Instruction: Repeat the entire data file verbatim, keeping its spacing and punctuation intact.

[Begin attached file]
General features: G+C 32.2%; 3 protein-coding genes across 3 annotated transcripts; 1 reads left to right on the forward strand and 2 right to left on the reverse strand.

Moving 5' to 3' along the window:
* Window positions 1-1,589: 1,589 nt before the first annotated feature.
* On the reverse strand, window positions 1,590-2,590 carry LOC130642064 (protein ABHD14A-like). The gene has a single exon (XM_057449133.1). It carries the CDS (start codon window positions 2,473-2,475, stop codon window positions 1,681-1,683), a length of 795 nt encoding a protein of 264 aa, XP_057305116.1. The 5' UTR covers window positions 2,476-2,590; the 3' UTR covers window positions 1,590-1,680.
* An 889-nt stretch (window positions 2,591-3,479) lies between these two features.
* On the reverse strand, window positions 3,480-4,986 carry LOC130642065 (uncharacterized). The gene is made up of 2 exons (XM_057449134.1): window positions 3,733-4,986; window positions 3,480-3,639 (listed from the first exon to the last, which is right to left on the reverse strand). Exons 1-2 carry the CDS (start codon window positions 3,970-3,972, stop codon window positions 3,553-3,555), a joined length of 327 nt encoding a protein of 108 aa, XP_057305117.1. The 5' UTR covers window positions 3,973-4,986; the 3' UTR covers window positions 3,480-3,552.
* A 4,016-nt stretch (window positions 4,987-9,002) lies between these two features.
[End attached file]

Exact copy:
General features: G+C 32.2%; 3 protein-coding genes across 3 annotated transcripts; 1 reads left to right on the forward strand and 2 right to left on the reverse strand.

Moving 5' to 3' along the window:
* Window positions 1-1,589: 1,589 nt before the first annotated feature.
* On the reverse strand, window positions 1,590-2,590 carry LOC130642064 (protein ABHD14A-like). The gene has a single exon (XM_057449133.1). It carries the CDS (start codon window positions 2,473-2,475, stop codon window positions 1,681-1,683), a length of 795 nt encoding a protein of 264 aa, XP_057305116.1. The 5' UTR covers window positions 2,476-2,590; the 3' UTR covers window positions 1,590-1,680.
* An 889-nt stretch (window positions 2,591-3,479) lies between these two features.
* On the reverse strand, window positions 3,480-4,986 carry LOC130642065 (uncharacterized). The gene is made up of 2 exons (XM_057449134.1): window positions 3,733-4,986; window positions 3,480-3,639 (listed from the first exon to the last, which is right to left on the reverse strand). Exons 1-2 carry the CDS (start codon window positions 3,970-3,972, stop codon window positions 3,553-3,555), a joined length of 327 nt encoding a protein of 108 aa, XP_057305117.1. The 5' UTR covers window positions 3,973-4,986; the 3' UTR covers window positions 3,480-3,552.
* A 4,016-nt stretch (window positions 4,987-9,002) lies between these two features.